A trio of Rice University professors and their labs will take part in a five-year, $10 million Superfund Research Program grant from the National Institute of Environmental Health Sciences to study how toxic chemicals emanating from Superfund sites impact preterm births.
Naomi Halas, Kyriacos Zygourakis and Pedro Alvarez will bring their labs’ expertise to the Baylor College of Medicine-based Multiproject Research Center that also includes collaborators from the University of Texas Medical Branch in Galveston. Alvarez is the Rice lead, co-principal investigator and co-director of the center.
The center will focus on chemicals and their contributing factors to preterm births, according to Baylor’s announcement of the National Institutes of Health grant, and will propose studies with biomedical and engineering components to promote health for pregnant women living near Superfund sites.
The Houston area is home to more than 20 Environmental Protection Agency Superfund sites — contaminated land and areas affected by environmental emergencies, oil spills and natural disasters. People living in these areas are more prone to preterm births, according to Dr. Bhagavatula Moorthy, a professor of pediatrics and neonatology at Baylor and Texas Children’s Hospital and principal investigator and director of the new center.
“Harris County has a high number of preterm births,” Moorthy said. “Babies born too early can have health problems, such as lung issues and developmental issues, and the cost to treat these babies is very high.”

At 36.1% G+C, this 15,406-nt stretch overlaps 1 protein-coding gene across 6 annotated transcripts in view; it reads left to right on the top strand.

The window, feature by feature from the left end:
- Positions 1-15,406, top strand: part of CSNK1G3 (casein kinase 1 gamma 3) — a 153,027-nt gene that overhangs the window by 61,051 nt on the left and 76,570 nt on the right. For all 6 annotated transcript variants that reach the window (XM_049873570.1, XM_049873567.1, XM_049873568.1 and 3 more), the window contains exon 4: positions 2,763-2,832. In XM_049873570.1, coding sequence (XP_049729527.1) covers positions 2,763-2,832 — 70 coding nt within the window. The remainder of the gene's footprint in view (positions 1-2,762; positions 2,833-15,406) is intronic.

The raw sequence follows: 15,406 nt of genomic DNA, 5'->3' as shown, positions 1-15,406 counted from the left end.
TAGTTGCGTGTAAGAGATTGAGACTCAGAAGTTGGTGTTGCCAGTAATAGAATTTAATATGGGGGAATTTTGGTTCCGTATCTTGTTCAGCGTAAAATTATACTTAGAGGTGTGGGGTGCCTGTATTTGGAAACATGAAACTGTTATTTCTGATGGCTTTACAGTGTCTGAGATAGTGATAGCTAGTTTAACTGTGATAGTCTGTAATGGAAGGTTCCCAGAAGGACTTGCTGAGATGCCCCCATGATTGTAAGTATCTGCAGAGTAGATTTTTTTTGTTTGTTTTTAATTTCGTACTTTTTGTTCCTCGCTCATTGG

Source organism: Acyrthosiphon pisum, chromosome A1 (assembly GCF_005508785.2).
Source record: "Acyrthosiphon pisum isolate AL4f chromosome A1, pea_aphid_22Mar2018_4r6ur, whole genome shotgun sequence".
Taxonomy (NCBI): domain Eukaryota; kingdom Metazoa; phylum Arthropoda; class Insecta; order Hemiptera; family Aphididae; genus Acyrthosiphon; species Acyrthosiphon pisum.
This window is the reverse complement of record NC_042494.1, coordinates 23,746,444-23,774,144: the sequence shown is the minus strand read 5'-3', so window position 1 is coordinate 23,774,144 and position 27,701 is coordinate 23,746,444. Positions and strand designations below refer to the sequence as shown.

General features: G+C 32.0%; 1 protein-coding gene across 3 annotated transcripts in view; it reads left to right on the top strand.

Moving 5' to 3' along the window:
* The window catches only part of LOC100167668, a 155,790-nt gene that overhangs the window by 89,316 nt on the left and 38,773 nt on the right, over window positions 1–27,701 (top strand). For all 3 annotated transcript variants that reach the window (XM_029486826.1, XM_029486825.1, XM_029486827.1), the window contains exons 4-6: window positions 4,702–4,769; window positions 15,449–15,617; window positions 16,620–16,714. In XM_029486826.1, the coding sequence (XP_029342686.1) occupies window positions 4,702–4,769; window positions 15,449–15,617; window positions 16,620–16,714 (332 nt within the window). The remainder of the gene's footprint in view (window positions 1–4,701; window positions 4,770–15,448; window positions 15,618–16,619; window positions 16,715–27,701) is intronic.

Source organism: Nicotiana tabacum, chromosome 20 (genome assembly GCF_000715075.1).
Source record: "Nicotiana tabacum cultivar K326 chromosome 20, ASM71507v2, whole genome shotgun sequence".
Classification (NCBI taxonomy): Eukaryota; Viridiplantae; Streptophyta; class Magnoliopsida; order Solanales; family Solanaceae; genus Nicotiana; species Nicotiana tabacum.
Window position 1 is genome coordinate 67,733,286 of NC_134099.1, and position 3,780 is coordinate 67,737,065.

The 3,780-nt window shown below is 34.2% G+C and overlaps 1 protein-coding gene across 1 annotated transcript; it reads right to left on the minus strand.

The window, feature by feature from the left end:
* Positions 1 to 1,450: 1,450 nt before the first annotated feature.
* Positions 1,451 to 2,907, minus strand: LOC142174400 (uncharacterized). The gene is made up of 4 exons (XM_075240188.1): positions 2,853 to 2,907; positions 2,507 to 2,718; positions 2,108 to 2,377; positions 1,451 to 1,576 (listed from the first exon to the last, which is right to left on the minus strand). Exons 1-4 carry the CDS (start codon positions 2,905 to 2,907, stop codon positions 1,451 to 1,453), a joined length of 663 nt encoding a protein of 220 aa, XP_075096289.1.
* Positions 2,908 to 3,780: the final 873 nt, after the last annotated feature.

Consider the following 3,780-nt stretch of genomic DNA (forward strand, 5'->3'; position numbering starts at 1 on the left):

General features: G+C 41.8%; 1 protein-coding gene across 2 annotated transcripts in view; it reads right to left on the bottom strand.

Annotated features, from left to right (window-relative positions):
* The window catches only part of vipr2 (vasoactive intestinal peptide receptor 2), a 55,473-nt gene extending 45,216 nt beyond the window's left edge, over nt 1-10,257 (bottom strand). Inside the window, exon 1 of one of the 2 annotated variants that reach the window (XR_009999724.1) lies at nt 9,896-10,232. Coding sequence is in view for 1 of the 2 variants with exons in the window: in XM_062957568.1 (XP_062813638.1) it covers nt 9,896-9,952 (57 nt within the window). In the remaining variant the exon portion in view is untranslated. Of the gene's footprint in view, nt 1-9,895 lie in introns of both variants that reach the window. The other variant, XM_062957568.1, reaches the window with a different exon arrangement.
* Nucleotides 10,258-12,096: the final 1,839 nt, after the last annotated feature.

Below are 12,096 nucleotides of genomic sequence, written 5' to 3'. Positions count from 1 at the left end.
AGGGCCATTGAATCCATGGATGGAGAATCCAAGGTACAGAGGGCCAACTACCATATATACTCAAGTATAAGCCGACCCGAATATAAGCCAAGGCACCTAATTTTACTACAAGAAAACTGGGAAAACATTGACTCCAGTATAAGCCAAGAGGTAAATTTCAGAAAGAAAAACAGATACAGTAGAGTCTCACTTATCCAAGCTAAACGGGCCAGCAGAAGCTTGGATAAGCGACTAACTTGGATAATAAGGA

The Harris County preterm birth rate is about 11.6%, significantly higher than the national average of 10%, and it continues to grow, he said. Babies born before the start of the 37th week of pregnancy are considered premature.
“Our goal is not only to do research, but to educate the community, and this will be done in collaboration with researchers at the University of Texas Medical Branch in Galveston,” Moorthy said. “We want to identify the chemicals, find out how they’re causing toxicity and learn how to remediate them to prevent health problems associated with these chemicals, especially as it relates to pregnant women and children.”
Halas, the Stanley C. Moore Professor of Electrical and Computer Engineering and a professor of chemistry, bioengineering, physics and astronomy, and materials science and nanoengineering at Rice, and her colleagues plan to develop ultrasensitive methods for the detection of polycyclic aromatic hydrocarbons (PAH) and polycyclic aromatic compounds (PAC). PAH and PAC are pollutants produced by burning fuels — including gasoline, coal, wood and even cigarettes — as well as the decay of organic matter.
Zygourakis, the A.J. Hartsook Professor of Chemical and Biomolecular Engineering and a professor of bioengineering, and Alvarez, the G. R. Brown Professor of Civil and Environmental Engineering, and their teams will further develop and test a pyrolytic approach to remediate contaminated soils. Recent work by the group demonstrated that pyrolysis, a method to heat soil while keeping oxygen out, can be used to not only clean soil contaminated by heavy oil, but also to restore its fertility.
This is the first Superfund grant for Baylor, Rice and the Texas Medical Center, according to Baylor. Houston will be home to one of the two Superfund Research Program centers in Texas, among 28 in the United States.